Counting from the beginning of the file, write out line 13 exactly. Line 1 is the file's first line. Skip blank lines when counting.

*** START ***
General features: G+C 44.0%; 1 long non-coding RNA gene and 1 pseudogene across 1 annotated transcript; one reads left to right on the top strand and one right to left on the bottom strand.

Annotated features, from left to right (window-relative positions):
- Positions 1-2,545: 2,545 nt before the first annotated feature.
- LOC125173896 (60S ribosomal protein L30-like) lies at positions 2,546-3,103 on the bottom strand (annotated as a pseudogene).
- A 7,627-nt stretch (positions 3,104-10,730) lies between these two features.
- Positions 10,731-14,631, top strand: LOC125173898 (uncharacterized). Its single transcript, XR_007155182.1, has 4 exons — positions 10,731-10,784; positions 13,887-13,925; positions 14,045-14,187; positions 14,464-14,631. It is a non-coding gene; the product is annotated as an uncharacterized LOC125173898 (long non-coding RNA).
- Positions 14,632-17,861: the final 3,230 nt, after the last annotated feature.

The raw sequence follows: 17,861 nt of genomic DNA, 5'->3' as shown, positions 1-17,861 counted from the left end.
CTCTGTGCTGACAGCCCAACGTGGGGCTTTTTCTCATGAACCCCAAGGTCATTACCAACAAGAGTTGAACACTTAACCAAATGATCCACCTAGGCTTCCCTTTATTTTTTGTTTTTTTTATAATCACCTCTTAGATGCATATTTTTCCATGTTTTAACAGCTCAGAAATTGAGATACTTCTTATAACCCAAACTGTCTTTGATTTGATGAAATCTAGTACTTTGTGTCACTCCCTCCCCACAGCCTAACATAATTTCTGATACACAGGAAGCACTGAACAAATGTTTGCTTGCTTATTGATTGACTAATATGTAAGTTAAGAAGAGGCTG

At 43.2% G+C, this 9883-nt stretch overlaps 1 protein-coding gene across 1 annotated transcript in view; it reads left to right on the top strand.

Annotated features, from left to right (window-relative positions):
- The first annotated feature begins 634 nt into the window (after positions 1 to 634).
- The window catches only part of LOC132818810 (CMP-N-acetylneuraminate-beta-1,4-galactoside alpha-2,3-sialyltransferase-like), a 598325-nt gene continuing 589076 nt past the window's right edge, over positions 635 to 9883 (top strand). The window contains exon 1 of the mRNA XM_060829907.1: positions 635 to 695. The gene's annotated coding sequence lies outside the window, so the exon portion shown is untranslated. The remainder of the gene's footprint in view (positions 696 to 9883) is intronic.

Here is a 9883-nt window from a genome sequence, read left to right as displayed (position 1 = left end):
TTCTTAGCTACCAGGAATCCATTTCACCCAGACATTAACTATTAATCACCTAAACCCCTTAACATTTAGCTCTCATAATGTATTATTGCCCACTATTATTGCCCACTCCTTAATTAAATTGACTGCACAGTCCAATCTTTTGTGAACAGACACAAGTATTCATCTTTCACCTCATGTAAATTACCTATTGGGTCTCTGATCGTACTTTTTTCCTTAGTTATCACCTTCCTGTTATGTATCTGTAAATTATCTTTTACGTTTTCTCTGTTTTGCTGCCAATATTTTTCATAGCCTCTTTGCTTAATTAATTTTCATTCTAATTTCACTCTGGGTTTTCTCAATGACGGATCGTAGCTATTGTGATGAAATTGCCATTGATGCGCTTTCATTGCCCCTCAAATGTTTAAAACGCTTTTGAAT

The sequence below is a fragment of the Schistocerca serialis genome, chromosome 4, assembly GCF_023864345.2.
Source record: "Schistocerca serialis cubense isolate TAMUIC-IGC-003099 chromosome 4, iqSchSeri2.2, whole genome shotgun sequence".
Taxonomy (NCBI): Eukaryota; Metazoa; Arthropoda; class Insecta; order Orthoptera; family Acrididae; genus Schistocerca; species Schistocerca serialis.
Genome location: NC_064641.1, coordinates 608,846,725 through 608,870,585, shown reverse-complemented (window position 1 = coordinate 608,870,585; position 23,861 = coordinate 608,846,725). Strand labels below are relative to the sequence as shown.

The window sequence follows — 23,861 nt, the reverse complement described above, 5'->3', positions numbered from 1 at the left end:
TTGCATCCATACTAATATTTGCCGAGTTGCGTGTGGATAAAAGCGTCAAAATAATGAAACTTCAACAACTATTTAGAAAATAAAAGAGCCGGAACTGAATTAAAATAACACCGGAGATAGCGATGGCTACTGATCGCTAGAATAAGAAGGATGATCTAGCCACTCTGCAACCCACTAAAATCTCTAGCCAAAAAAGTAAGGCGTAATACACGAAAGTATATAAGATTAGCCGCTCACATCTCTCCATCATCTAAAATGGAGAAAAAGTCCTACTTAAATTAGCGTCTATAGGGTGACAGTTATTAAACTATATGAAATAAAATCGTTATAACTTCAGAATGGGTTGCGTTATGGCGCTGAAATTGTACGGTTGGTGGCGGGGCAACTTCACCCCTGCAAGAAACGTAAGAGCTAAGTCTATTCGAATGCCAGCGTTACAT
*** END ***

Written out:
- The window catches only part of LOC132818810 (CMP-N-acetylneuraminate-beta-1,4-galactoside alpha-2,3-sialyltransferase-like), a 598325-nt gene continuing 589076 nt past the window's right edge, over positions 635 to 9883 (top strand). The window contains exon 1 of the mRNA XM_060829907.1: positions 635 to 695. The gene's annotated coding sequence lies outside the window, so the exon portion shown is untranslated. The remainder of the gene's footprint in view (positions 696 to 9883) is intronic.